Nurses from the Ministry of Health have begun distributing drugs to prevent trachoma, a blind eye disease.
The campaign kicked off at Gilbert Camp in east Honiara yesterday.
More than a hundred people including men, women and children took medication.
The treatment is an effective drug to treat the disease so that the risk of transmission in the communities is reduced.
The nurses conducted awareness talk and distributed medicine to people to prevent them from the risk of transmitting the infection at home and for reducing the chances of getting it.
Mothers were also encouraged to bring their 6months old babies to get medication during mobile teams’ visit and go to the nearest clinics to take medicines to prevent them getting sick with the disease.
Trachoma is a disease of the eye and is commonly found in the poorest parts of the communities where water and sanitations are lacking.
Evidences proved that the disease is among the leading causes of blindness in the world.
It is caused by Chlamydia infection and can transmit from person to person through poor personal hygiene practices such as sharing of face towels, through body contact (particularly infected hands), flies and other cloths that used by an infected person.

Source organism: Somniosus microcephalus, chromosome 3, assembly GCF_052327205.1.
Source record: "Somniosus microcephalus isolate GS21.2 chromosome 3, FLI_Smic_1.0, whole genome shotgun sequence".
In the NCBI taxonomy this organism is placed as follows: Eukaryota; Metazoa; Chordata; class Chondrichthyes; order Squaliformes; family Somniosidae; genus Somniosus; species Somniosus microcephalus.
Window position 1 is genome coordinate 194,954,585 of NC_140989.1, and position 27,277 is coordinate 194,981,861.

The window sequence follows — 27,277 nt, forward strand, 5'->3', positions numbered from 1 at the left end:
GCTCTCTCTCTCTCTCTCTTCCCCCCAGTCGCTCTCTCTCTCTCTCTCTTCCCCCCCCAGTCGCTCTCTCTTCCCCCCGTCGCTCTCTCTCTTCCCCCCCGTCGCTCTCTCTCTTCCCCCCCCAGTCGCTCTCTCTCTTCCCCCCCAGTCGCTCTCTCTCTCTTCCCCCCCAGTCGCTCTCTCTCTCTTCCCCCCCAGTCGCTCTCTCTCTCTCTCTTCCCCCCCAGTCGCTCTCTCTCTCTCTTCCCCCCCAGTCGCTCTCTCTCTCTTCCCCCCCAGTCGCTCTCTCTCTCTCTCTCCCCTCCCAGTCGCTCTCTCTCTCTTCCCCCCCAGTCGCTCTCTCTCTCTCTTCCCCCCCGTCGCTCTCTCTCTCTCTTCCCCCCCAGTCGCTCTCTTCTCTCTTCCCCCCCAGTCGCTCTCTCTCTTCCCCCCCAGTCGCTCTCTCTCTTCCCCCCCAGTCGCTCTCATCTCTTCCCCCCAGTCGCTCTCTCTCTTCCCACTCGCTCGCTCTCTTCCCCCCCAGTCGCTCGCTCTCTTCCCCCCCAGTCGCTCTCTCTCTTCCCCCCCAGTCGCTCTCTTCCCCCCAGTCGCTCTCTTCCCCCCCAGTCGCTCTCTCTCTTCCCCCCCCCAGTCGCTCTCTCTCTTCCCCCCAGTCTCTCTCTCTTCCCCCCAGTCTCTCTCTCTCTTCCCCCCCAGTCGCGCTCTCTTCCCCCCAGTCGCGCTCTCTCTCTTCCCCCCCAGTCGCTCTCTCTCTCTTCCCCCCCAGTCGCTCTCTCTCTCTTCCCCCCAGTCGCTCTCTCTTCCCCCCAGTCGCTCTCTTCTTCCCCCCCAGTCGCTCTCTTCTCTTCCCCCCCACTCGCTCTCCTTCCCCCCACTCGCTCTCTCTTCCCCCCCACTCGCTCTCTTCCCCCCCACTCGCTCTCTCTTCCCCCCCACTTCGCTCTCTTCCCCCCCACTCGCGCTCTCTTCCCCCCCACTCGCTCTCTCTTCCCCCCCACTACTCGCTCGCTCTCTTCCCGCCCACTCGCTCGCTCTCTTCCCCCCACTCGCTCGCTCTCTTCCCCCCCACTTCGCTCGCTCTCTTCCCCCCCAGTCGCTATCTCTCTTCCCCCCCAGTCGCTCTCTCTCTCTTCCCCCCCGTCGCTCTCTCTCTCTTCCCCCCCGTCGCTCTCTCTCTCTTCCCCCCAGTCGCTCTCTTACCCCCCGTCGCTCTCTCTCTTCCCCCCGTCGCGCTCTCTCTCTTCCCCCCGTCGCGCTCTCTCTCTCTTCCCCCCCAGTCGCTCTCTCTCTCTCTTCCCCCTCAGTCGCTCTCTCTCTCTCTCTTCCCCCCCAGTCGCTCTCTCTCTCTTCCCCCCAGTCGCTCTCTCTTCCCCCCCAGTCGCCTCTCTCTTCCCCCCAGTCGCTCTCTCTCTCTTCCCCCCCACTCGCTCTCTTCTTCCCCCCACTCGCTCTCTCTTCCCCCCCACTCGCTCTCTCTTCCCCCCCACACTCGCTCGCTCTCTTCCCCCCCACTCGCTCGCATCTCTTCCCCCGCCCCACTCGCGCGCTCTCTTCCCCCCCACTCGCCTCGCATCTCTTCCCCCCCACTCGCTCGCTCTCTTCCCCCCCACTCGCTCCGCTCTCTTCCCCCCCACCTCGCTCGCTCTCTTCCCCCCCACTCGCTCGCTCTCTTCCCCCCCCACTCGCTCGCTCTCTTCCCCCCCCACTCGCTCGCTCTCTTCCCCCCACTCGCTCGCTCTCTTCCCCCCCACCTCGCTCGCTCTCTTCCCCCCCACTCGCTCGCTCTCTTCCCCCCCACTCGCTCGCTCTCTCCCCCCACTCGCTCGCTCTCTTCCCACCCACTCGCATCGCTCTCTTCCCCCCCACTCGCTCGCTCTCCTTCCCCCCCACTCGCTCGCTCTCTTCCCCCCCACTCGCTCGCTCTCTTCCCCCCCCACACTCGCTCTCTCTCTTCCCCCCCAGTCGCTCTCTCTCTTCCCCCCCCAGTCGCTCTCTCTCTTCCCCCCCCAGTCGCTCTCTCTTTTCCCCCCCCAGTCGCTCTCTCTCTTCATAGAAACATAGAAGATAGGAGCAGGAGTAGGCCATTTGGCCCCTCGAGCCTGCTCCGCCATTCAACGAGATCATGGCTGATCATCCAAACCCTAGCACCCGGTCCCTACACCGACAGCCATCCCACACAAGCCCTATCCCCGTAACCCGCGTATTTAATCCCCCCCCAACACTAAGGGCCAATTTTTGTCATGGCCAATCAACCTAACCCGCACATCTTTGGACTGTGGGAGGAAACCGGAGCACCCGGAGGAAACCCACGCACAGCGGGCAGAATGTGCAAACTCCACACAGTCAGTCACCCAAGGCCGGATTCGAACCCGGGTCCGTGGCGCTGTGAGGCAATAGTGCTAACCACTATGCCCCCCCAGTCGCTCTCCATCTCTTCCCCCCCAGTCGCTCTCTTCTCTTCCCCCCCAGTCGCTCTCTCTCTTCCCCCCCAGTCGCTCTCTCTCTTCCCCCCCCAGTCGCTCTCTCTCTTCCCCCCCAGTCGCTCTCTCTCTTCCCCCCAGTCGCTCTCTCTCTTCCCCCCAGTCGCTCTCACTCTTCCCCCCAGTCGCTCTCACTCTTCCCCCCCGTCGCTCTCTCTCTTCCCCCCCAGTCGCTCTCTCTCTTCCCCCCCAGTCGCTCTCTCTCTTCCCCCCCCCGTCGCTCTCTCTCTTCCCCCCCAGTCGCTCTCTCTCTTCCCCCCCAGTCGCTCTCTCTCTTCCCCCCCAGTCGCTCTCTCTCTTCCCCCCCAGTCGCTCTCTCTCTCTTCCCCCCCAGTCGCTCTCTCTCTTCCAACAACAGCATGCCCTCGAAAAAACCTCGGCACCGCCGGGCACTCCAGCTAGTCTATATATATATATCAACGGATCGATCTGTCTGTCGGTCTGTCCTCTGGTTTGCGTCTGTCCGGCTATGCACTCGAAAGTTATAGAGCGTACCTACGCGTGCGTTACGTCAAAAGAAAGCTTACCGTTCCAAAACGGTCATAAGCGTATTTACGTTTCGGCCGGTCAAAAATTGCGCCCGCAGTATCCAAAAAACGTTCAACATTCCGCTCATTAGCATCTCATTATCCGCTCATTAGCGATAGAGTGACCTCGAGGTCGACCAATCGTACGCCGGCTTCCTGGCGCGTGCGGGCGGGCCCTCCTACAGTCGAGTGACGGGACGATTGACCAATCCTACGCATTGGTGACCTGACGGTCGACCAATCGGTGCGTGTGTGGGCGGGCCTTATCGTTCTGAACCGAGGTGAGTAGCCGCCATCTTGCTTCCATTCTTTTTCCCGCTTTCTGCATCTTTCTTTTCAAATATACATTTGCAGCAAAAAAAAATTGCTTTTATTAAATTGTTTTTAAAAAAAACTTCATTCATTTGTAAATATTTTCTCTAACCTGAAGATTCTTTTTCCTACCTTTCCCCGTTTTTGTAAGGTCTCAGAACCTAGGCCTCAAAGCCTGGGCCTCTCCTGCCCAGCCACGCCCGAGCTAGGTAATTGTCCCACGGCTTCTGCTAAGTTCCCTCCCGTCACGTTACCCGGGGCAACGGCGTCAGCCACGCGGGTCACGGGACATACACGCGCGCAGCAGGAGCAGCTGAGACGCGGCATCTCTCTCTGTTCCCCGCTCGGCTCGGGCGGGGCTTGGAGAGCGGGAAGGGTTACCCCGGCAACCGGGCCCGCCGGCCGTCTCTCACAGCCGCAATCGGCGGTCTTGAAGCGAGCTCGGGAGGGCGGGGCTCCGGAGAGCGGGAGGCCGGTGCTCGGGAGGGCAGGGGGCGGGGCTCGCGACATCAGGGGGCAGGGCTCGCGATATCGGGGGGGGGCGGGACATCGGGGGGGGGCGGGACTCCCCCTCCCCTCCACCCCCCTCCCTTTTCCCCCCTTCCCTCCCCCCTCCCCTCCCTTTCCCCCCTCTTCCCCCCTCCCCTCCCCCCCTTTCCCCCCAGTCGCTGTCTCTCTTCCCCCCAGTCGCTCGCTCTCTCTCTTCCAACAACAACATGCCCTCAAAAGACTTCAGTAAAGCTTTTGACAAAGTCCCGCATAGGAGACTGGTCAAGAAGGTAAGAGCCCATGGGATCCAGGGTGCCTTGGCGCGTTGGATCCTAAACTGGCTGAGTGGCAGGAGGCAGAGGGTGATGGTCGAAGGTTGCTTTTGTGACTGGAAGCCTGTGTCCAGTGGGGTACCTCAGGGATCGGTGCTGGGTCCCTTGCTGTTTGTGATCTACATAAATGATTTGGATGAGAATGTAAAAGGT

Lack of water and poor sanitation plays an important role in facilitating the spread of trachoma infection in communities, and children and women are the most vulnerable population.
It is a preventable disease that can be achieved through good personal hygiene and clean environment.
Solomon Islands has been declared as one of trachoma endemic countries in the pacific countries after a survey was conducted between 2011 and 2013.
The survey result shows that, all the provinces have trachoma and the need to begin with treating everyone is important.
It is important for everyone to get the treatment. The treatment is only one dose and will be repeated after one year. Evidences prove that the using Azithromycin treatment to entire population in trachoma endemic countries shows grate improvement of the reducing of trachoma prevalence.
It is important to know personal hygiene and clean environment plays a crucial role in the elimination of the disease. Without good personal hygiene and poor sanitation, trachoma will not go away as transmission can remain a problem.
Access to reliable water supply and proper sanitation does not only work for trachoma as it helps reduce other problems such as worms, diarrhoeal disease or yaws.
Meanwhile the nurses encouraged everyone to wash face and using clean towels overtime and teach children to get the habit of maintaining personal hygiene.
By JOY BUAOKA